Stress is bad for us and we know it. As much as we want to avoid stress, we have, at times, no control over it. Though we may never be able to avoid stress in our lives, we can shield ourselves from the harmful effects of stress.

    That shield is called exercise (and of course the remembrance of Allah, but that’s a separate topic for another day, insha Allah)

    Many studies have shown that people who exercise are less prone to stress-related disorders. This is because exercise helps to buffer the effects of everyday stressors.

    The implication of exercise goes beyond stress. The research lead says, “If you exercise, you’ll not only reduce your anxiety, but you’ll be better able to maintain that reduced anxiety when confronted with emotional events.”

    Perhaps the biggest benefit of all, a morning sweat session ensures that your workout is checked off first thing each day. I mean, how many times have you had the honest intention to work out in the evening, only to have to work late, be distracted by something else or just way too exhausted to move.

    So, what positive steps are you going to take to work out in the morning?

  • 4 Remarkable Reasons to Ditch Your Chair

    “Sitting is the new smoking”, they say!  The latest research suggests that employees who spend their days sitting behind a desk are more likely to gain weight and inflict permanent damages to their bodies. If there is one thing you can change in your life that would immediately improve your health, it’s this: Sit less! The health issues that surround sitting for too long is almost as bad as smoking, if not worse.

    Having a good health is one of the key factors for leading a successful, productive life. Prophet Muhammad ṣallallāhu ‘alayhi wa sallam said, “Whosoever begins the day feeling family security and good health and possessing provision for his day is as though he possessed the whole world.” [al-Tirmidhi]

    In a recent collection of data from 41 research studies on sedentary time, researchers found a 91% increase in Type 2 diabetes when comparing the ‘most active’ individuals with the least. Another research conducted in 2013 found that people who are sitting for four hours or more each day are at a significantly higher risk of developing cancer, diabetes, and heart disease than those who sit less during the day.

    As true believers, these research studies should concern us for following two reasons.

    1. Our bodies are entrusted to us by Allah for a brief time and taking care of our body is, therefore, part of our religion.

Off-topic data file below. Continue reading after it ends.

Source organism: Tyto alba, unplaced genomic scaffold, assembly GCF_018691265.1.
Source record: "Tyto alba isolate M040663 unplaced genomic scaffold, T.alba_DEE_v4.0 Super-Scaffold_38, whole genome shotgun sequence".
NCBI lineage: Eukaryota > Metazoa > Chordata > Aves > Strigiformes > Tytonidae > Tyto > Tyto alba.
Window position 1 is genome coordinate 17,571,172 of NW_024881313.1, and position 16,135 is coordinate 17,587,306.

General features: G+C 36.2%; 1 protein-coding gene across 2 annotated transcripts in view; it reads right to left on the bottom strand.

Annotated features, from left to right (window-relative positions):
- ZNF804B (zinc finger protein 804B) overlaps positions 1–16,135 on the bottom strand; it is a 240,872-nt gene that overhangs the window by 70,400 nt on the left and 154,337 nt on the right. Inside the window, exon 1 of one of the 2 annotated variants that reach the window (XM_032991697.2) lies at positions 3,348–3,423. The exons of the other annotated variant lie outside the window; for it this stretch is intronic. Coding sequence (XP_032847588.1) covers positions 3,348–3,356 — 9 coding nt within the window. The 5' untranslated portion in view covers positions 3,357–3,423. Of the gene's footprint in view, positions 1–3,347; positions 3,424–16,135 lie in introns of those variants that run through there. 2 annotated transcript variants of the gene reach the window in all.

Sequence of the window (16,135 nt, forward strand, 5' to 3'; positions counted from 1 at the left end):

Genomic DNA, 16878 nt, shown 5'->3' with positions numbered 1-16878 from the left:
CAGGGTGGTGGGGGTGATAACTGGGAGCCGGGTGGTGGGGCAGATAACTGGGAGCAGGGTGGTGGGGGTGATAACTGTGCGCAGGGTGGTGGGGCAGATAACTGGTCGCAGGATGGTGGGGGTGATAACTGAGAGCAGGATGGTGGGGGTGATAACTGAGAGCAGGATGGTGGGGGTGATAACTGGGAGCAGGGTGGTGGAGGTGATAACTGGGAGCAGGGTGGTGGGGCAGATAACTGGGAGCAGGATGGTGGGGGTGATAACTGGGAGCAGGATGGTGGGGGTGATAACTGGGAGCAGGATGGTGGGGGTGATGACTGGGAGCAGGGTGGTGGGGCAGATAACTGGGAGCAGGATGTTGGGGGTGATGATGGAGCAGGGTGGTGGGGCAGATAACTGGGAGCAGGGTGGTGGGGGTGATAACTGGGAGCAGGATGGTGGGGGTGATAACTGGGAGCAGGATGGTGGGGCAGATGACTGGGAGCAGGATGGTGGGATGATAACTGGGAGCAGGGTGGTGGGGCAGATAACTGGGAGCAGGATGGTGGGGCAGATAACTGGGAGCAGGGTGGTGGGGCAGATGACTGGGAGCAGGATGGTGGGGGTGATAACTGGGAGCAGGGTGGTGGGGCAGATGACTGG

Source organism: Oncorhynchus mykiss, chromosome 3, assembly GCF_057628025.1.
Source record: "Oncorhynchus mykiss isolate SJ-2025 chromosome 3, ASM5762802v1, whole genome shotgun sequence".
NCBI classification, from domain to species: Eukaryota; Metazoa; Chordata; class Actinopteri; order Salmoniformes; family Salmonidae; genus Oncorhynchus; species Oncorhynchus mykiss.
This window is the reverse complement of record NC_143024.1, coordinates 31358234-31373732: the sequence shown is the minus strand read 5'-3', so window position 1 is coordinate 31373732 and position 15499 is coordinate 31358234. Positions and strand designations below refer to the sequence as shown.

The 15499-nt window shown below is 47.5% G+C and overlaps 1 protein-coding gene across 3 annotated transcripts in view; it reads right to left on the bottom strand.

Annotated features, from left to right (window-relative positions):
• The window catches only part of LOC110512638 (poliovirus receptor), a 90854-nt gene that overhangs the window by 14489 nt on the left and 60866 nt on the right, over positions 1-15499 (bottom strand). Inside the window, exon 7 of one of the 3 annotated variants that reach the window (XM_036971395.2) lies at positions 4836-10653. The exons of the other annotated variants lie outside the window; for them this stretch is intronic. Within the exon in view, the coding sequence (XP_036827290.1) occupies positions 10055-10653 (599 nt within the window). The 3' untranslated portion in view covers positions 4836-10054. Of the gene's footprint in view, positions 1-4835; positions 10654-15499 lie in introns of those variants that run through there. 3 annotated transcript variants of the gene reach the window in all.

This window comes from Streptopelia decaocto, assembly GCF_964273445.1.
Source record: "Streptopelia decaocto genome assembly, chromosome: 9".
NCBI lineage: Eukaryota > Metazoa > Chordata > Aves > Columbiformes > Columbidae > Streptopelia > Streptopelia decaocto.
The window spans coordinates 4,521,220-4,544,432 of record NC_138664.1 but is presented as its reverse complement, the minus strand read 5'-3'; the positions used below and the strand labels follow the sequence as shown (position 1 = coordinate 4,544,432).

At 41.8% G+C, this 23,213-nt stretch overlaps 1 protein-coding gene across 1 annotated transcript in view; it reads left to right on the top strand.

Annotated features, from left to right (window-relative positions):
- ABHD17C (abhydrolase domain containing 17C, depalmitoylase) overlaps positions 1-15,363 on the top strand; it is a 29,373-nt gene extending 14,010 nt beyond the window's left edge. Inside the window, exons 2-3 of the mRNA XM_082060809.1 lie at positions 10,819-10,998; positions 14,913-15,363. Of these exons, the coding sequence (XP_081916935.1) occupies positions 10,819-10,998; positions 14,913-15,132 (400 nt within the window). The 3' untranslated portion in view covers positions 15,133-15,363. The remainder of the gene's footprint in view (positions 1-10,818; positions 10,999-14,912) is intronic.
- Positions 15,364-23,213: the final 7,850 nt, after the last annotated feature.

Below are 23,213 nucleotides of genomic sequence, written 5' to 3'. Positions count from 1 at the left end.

2. As Muslims, we are required and encouraged to be proactive. Since we are aware that prolonged sitting harms our body, we should work on protecting ourselves from the harmful consequences of this habit.

    Now if you resolve yourself to go to a gym after work to undo the damage of excess sitting, that doesn’t work either. Research studies concluded that a counteraction does not completely undo the bad effects of prolonged sitting. In other words, sitting down for 8 hours at work and then heading to the gym is not going to offset your excess sitting.

    So, what’s the solution? I hear you ask…

    Stand more and sit less. Yes, it’s as simple as that. Find ways and opportunities to stand whenever and wherever possible. Standing more helps you in multiple ways:

    1. Standing burns more calories and thus ultimately helps you to lose your unwanted body fat. A person burns at least 50 calories more in an hour than when sitting. As a result, four hours of standing a day alone helps you burn a whopping 200 calories a day, which translates into 6000 calories burned a month or around a kg (2.2 lb) of body fat.
    2. Standing boosts your metabolism. When we sit down for a prolonged period, our largest muscle group in our body becomes static and thus don’t process glucose and fats efficiently. This leads to problems with blood sugar, increased triglycerides, and higher LDL (bad) cholesterol. All these pave the way towards diabetes, obesity, and heart-related issues.
    3. Standing improves your cognitive functions. A recent study conducted by the Texas A&M Health Science Centre School of Public Health indicates that students who worked while standing most of the time were able to manage their time effectively, memorize facts easily, understand what they read better, solve multi-step problems, and organize their thoughts in writing better than those who worked sitting.